"@huntington Calderwood Theater for "After All The Terrible Things I Do." Very powerful, terrific acting.... See it." — @BillWalczak



    From Joyce's Choices, June 6, 2015: "AFTER ALL THE TERRIBLE THINGS I DO – with whom does that not resonate? Who among us hasn’t searched for forgiveness, or at least understanding after all or even one terrible thing we’ve done? The new play by A. Rey Pamatmat and directed by Peter DuBois grips us there in that uneasy place at a sleek 95 minutes and puts two characters on a collision course with the truth, literally and figuratively, as they meet in a midwestern “everytown” bookstore and the crossroads of some timely societal issues."
  • A layered ‘terrible things’ at the Huntington

    From The Boston Globe, June 5, 2015: "Chances are the planet is full of people who wish they could rewrite an episode from their past or secure forgiveness from someone they’ve wronged along the way.... But that can be a tricky business, as a bookstore proprietor and her new employee discover in 'after all the terrible things I do,' a trenchant, multilayered drama by A. Rey Pamatmat, directed by Peter DuBois with an eye and ear for the play’s nuances."
  • Riveting Examination Of Guilt And Forgiveness In ‘Terrible Things’ At The Huntington

    From WBUR The Artery, June 5, 2015: "BOSTON - A. Rey Pamatmat, recently minted as an emerging playwright of consequence, packs a lot into 'after all the terrible things I do,' the two-hander now making its New England premiere in a production at Huntington Stage Company. There’s stuff in there about the relationship between art and life, the psychology of a bully and ways that two seemingly disparate people can find common ground, even if in heartbreaking fashion."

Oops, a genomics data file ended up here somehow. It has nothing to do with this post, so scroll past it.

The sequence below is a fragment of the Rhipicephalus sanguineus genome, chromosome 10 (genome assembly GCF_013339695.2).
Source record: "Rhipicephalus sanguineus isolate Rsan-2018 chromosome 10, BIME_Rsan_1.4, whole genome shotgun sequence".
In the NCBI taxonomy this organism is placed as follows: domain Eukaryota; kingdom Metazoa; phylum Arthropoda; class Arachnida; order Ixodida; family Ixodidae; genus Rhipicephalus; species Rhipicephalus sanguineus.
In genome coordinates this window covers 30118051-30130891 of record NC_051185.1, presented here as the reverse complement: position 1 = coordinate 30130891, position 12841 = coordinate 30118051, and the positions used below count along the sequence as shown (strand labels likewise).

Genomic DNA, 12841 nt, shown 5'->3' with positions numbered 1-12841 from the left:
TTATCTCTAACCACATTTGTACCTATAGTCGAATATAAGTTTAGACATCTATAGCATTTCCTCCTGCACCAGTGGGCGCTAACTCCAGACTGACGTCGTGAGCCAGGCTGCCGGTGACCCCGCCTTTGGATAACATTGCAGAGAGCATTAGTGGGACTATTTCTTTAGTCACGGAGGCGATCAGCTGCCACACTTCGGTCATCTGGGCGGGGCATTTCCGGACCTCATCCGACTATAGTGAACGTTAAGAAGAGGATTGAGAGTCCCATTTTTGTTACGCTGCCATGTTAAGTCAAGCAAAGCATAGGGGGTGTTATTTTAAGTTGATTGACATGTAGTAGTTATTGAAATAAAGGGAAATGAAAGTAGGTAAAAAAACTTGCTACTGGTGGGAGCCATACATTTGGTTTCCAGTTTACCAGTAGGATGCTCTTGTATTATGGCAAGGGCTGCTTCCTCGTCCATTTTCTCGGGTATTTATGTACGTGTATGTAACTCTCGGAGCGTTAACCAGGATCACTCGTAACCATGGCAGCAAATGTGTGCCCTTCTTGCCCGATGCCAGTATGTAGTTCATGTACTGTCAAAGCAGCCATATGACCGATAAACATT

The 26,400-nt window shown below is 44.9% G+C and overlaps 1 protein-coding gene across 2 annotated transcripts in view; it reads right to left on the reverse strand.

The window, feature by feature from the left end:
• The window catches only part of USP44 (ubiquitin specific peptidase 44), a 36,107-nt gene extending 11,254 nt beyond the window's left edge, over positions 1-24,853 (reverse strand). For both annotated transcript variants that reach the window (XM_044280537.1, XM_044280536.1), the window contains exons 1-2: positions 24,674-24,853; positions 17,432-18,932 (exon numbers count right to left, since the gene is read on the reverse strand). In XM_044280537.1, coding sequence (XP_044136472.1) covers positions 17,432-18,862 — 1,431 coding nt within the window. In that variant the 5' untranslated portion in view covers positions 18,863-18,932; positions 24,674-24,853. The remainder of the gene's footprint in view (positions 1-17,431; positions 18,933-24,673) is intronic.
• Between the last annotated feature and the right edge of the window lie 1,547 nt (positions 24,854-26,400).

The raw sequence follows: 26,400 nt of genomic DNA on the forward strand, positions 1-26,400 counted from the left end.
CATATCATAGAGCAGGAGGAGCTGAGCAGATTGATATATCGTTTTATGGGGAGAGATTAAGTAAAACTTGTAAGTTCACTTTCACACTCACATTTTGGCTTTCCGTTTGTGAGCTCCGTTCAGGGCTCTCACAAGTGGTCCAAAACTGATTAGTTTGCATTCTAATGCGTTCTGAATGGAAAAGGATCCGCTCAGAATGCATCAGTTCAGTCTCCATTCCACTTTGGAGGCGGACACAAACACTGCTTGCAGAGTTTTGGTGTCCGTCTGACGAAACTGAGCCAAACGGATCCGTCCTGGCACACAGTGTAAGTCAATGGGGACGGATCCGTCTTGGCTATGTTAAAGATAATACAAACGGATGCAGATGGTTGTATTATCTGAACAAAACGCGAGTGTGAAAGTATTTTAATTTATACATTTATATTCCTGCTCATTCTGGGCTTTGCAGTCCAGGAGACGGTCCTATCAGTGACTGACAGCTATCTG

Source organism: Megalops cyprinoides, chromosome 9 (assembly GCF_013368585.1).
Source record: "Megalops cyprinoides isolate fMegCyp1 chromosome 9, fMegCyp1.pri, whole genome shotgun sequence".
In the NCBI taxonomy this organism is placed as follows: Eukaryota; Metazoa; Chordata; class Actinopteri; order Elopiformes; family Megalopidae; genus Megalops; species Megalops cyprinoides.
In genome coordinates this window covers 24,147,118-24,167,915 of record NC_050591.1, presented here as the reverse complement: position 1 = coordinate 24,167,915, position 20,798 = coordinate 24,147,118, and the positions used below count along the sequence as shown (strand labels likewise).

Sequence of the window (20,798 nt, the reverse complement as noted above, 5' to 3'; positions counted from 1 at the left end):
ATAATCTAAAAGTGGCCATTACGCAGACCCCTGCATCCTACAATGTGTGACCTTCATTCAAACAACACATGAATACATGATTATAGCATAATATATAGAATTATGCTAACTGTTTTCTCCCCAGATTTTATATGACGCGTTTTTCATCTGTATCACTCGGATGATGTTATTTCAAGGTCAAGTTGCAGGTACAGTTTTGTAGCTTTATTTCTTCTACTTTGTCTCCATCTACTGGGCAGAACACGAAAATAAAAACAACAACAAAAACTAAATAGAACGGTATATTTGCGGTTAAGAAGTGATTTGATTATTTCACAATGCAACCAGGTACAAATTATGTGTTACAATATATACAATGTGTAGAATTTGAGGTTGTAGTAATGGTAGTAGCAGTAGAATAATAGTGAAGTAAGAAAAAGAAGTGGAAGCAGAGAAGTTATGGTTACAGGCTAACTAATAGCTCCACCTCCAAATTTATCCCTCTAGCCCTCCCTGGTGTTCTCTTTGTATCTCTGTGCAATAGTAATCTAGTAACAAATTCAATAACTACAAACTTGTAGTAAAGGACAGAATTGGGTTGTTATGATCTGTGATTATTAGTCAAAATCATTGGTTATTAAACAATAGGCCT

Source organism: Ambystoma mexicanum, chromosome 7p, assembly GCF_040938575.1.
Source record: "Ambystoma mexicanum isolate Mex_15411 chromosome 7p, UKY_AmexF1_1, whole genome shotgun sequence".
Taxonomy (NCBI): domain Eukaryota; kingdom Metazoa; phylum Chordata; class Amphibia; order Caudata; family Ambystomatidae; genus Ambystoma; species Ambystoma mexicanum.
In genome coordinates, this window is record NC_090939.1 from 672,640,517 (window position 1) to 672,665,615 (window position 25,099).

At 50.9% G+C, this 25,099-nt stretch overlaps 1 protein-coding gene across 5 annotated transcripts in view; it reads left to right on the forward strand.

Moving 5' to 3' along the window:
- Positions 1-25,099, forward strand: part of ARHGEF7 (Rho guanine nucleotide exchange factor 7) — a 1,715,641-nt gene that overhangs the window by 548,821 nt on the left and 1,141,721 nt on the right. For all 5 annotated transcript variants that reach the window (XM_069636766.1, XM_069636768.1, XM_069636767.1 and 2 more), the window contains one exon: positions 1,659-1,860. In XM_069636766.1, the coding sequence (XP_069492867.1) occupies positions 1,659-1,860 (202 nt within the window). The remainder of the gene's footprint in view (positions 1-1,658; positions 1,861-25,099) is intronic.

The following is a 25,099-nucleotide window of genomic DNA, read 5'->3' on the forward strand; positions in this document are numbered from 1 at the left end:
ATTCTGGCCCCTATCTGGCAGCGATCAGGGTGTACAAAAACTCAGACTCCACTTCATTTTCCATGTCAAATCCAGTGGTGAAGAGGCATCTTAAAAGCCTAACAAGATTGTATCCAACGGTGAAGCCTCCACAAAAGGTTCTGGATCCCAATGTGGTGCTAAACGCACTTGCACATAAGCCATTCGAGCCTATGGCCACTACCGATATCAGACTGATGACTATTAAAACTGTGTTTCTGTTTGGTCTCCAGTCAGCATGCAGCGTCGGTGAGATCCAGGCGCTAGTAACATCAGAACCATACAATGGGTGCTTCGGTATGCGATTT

• Devil's Advocate

    From The Dig, May 20, 2015: "'It’s challenging. It’s really strange,' says film and television actor Zachary Booth, over the phone on break from rehearsal at the Huntington. For him, being part of a stage play is both a welcome respite from filming, and a lot of work."
  • Zachary Booth Opens Up About 'All the Terrible Things'

    From Edge Media Network, May 22, 2015: "Booth plays Daniel, an openly gay man whose struggle to accept himself may not yet be fully resolved. He's also a budding novelist, so when he needs a job the prospect of working in a bookstore appeals. The shop's owner is Linda (Chilip), a Filipino-American. The play centers around Daniel's meeting with Linda as a prospective employee -- an encounter that quickly becomes more involved than the usual job interview."